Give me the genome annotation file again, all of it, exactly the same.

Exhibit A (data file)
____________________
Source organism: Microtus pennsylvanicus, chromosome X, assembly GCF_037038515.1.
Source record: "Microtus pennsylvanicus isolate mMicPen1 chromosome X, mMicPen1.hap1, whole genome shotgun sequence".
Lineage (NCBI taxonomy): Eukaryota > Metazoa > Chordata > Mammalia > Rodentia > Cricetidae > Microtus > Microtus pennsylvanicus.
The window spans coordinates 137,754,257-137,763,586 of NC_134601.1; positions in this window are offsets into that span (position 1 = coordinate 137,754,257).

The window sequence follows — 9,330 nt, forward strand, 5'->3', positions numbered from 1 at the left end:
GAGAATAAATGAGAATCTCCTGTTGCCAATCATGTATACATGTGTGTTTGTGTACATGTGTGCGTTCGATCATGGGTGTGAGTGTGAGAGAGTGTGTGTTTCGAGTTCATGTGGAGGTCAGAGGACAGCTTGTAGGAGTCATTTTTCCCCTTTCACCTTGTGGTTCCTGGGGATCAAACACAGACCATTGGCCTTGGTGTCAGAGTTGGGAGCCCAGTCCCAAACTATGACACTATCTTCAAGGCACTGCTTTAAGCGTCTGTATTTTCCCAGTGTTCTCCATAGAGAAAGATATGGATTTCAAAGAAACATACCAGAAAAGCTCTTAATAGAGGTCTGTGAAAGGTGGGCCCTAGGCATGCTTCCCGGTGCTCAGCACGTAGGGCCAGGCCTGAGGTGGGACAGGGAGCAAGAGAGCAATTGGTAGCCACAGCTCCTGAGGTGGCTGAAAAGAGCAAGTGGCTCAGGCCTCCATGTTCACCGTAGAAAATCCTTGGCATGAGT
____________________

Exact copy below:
Source organism: Microtus pennsylvanicus, chromosome X, assembly GCF_037038515.1.
Source record: "Microtus pennsylvanicus isolate mMicPen1 chromosome X, mMicPen1.hap1, whole genome shotgun sequence".
Lineage (NCBI taxonomy): Eukaryota > Metazoa > Chordata > Mammalia > Rodentia > Cricetidae > Microtus > Microtus pennsylvanicus.
The window spans coordinates 137,754,257-137,763,586 of NC_134601.1; positions in this window are offsets into that span (position 1 = coordinate 137,754,257).

The window sequence follows — 9,330 nt, forward strand, 5'->3', positions numbered from 1 at the left end:
GAGAATAAATGAGAATCTCCTGTTGCCAATCATGTATACATGTGTGTTTGTGTACATGTGTGCGTTCGATCATGGGTGTGAGTGTGAGAGAGTGTGTGTTTCGAGTTCATGTGGAGGTCAGAGGACAGCTTGTAGGAGTCATTTTTCCCCTTTCACCTTGTGGTTCCTGGGGATCAAACACAGACCATTGGCCTTGGTGTCAGAGTTGGGAGCCCAGTCCCAAACTATGACACTATCTTCAAGGCACTGCTTTAAGCGTCTGTATTTTCCCAGTGTTCTCCATAGAGAAAGATATGGATTTCAAAGAAACATACCAGAAAAGCTCTTAATAGAGGTCTGTGAAAGGTGGGCCCTAGGCATGCTTCCCGGTGCTCAGCACGTAGGGCCAGGCCTGAGGTGGGACAGGGAGCAAGAGAGCAATTGGTAGCCACAGCTCCTGAGGTGGCTGAAAAGAGCAAGTGGCTCAGGCCTCCATGTTCACCGTAGAAAATCCTTGGCATGAGT